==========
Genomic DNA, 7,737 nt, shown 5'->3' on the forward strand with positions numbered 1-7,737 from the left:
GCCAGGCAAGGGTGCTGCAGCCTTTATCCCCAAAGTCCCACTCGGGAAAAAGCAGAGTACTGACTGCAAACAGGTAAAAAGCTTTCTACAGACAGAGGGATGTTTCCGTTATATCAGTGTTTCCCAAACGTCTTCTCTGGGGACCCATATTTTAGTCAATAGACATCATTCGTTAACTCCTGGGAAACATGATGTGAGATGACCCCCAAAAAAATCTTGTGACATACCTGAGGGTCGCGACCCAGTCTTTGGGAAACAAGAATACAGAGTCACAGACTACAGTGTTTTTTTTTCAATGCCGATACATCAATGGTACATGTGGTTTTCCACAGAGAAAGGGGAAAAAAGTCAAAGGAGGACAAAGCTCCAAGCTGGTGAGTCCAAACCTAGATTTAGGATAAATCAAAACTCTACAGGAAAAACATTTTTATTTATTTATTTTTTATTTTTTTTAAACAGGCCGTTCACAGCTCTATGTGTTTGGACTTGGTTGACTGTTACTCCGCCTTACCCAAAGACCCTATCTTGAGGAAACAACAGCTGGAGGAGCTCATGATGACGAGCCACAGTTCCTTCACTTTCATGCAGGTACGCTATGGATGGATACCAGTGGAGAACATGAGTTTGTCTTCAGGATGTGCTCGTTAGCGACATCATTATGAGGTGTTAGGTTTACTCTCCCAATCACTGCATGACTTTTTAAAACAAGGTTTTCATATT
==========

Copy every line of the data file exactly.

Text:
Genomic DNA, 7,737 nt, shown 5'->3' on the forward strand with positions numbered 1-7,737 from the left:
GCCAGGCAAGGGTGCTGCAGCCTTTATCCCCAAAGTCCCACTCGGGAAAAAGCAGAGTACTGACTGCAAACAGGTAAAAAGCTTTCTACAGACAGAGGGATGTTTCCGTTATATCAGTGTTTCCCAAACGTCTTCTCTGGGGACCCATATTTTAGTCAATAGACATCATTCGTTAACTCCTGGGAAACATGATGTGAGATGACCCCCAAAAAAATCTTGTGACATACCTGAGGGTCGCGACCCAGTCTTTGGGAAACAAGAATACAGAGTCACAGACTACAGTGTTTTTTTTTCAATGCCGATACATCAATGGTACATGTGGTTTTCCACAGAGAAAGGGGAAAAAAGTCAAAGGAGGACAAAGCTCCAAGCTGGTGAGTCCAAACCTAGATTTAGGATAAATCAAAACTCTACAGGAAAAACATTTTTATTTATTTATTTTTTATTTTTTTTAAACAGGCCGTTCACAGCTCTATGTGTTTGGACTTGGTTGACTGTTACTCCGCCTTACCCAAAGACCCTATCTTGAGGAAACAACAGCTGGAGGAGCTCATGATGACGAGCCACAGTTCCTTCACTTTCATGCAGGTACGCTATGGATGGATACCAGTGGAGAACATGAGTTTGTCTTCAGGATGTGCTCGTTAGCGACATCATTATGAGGTGTTAGGTTTACTCTCCCAATCACTGCATGACTTTTTAAAACAAGGTTTTCATATT